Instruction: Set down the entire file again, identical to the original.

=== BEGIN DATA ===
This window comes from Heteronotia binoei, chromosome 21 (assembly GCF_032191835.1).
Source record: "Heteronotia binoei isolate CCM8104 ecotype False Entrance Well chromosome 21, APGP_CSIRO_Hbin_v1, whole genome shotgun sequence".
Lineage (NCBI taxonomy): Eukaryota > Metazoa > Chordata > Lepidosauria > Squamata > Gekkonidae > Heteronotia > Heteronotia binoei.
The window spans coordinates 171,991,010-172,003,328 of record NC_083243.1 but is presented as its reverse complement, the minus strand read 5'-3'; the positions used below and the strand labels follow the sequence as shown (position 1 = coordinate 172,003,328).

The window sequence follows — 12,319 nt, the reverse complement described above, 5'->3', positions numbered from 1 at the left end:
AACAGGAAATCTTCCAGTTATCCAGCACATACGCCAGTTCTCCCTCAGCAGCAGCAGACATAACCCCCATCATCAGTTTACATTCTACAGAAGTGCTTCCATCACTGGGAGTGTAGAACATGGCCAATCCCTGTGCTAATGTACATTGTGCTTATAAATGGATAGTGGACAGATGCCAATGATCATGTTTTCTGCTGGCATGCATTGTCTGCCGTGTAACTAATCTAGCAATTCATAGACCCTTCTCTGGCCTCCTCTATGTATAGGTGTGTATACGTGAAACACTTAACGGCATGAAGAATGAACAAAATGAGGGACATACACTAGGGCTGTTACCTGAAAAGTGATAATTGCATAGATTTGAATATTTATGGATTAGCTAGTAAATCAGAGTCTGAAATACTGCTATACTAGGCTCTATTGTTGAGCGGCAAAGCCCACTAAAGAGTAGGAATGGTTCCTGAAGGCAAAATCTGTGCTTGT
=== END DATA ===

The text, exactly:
This window comes from Heteronotia binoei, chromosome 21 (assembly GCF_032191835.1).
Source record: "Heteronotia binoei isolate CCM8104 ecotype False Entrance Well chromosome 21, APGP_CSIRO_Hbin_v1, whole genome shotgun sequence".
Lineage (NCBI taxonomy): Eukaryota > Metazoa > Chordata > Lepidosauria > Squamata > Gekkonidae > Heteronotia > Heteronotia binoei.
The window spans coordinates 171,991,010-172,003,328 of record NC_083243.1 but is presented as its reverse complement, the minus strand read 5'-3'; the positions used below and the strand labels follow the sequence as shown (position 1 = coordinate 172,003,328).

The window sequence follows — 12,319 nt, the reverse complement described above, 5'->3', positions numbered from 1 at the left end:
AACAGGAAATCTTCCAGTTATCCAGCACATACGCCAGTTCTCCCTCAGCAGCAGCAGACATAACCCCCATCATCAGTTTACATTCTACAGAAGTGCTTCCATCACTGGGAGTGTAGAACATGGCCAATCCCTGTGCTAATGTACATTGTGCTTATAAATGGATAGTGGACAGATGCCAATGATCATGTTTTCTGCTGGCATGCATTGTCTGCCGTGTAACTAATCTAGCAATTCATAGACCCTTCTCTGGCCTCCTCTATGTATAGGTGTGTATACGTGAAACACTTAACGGCATGAAGAATGAACAAAATGAGGGACATACACTAGGGCTGTTACCTGAAAAGTGATAATTGCATAGATTTGAATATTTATGGATTAGCTAGTAAATCAGAGTCTGAAATACTGCTATACTAGGCTCTATTGTTGAGCGGCAAAGCCCACTAAAGAGTAGGAATGGTTCCTGAAGGCAAAATCTGTGCTTGT